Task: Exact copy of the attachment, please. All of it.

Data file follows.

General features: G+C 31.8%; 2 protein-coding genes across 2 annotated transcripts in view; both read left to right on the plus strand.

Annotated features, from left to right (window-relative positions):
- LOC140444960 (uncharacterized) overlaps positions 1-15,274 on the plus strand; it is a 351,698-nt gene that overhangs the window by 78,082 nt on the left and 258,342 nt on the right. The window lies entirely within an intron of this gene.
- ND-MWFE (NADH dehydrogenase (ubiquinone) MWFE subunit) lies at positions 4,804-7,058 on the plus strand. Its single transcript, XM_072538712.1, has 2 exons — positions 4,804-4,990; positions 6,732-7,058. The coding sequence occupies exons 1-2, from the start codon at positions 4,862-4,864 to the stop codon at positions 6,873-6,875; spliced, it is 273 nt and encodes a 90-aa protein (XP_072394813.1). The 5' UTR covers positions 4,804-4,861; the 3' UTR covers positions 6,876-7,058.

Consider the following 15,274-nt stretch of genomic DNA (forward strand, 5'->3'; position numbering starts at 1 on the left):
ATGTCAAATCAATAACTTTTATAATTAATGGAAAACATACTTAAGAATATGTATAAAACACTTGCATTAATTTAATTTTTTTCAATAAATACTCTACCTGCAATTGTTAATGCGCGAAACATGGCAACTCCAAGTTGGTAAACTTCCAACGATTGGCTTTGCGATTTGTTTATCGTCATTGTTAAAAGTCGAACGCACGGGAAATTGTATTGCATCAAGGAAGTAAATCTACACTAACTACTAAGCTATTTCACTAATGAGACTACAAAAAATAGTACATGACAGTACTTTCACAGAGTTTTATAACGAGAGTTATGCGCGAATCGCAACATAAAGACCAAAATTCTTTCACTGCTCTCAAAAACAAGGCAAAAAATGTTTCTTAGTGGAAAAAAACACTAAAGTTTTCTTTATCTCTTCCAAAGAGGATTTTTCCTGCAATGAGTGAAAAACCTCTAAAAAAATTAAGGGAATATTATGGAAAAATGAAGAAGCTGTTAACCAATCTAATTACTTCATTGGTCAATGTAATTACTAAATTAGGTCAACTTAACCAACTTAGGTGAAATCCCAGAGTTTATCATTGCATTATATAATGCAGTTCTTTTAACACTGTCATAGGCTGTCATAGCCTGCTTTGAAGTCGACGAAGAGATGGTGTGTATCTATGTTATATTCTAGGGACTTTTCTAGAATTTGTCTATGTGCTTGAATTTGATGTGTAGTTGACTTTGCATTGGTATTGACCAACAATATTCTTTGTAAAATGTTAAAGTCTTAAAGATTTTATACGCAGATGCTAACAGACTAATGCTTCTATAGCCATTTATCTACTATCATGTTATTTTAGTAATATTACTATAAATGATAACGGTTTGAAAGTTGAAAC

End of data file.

General features: G+C 31.8%; 2 protein-coding genes across 2 annotated transcripts in view; both read left to right on the plus strand.

Annotated features, from left to right (window-relative positions):
- LOC140444960 (uncharacterized) overlaps positions 1-15,274 on the plus strand; it is a 351,698-nt gene that overhangs the window by 78,082 nt on the left and 258,342 nt on the right. The window lies entirely within an intron of this gene.
- ND-MWFE (NADH dehydrogenase (ubiquinone) MWFE subunit) lies at positions 4,804-7,058 on the plus strand. Its single transcript, XM_072538712.1, has 2 exons — positions 4,804-4,990; positions 6,732-7,058. The coding sequence occupies exons 1-2, from the start codon at positions 4,862-4,864 to the stop codon at positions 6,873-6,875; spliced, it is 273 nt and encodes a 90-aa protein (XP_072394813.1). The 5' UTR covers positions 4,804-4,861; the 3' UTR covers positions 6,876-7,058.

Consider the following 15,274-nt stretch of genomic DNA (forward strand, 5'->3'; position numbering starts at 1 on the left):
ATGTCAAATCAATAACTTTTATAATTAATGGAAAACATACTTAAGAATATGTATAAAACACTTGCATTAATTTAATTTTTTTCAATAAATACTCTACCTGCAATTGTTAATGCGCGAAACATGGCAACTCCAAGTTGGTAAACTTCCAACGATTGGCTTTGCGATTTGTTTATCGTCATTGTTAAAAGTCGAACGCACGGGAAATTGTATTGCATCAAGGAAGTAAATCTACACTAACTACTAAGCTATTTCACTAATGAGACTACAAAAAATAGTACATGACAGTACTTTCACAGAGTTTTATAACGAGAGTTATGCGCGAATCGCAACATAAAGACCAAAATTCTTTCACTGCTCTCAAAAACAAGGCAAAAAATGTTTCTTAGTGGAAAAAAACACTAAAGTTTTCTTTATCTCTTCCAAAGAGGATTTTTCCTGCAATGAGTGAAAAACCTCTAAAAAAATTAAGGGAATATTATGGAAAAATGAAGAAGCTGTTAACCAATCTAATTACTTCATTGGTCAATGTAATTACTAAATTAGGTCAACTTAACCAACTTAGGTGAAATCCCAGAGTTTATCATTGCATTATATAATGCAGTTCTTTTAACACTGTCATAGGCTGTCATAGCCTGCTTTGAAGTCGACGAAGAGATGGTGTGTATCTATGTTATATTCTAGGGACTTTTCTAGAATTTGTCTATGTGCTTGAATTTGATGTGTAGTTGACTTTGCATTGGTATTGACCAACAATATTCTTTGTAAAATGTTAAAGTCTTAAAGATTTTATACGCAGATGCTAACAGACTAATGCTTCTATAGCCATTTATCTACTATCATGTTATTTTAGTAATATTACTATAAATGATAACGGTTTGAAAGTTGAAAC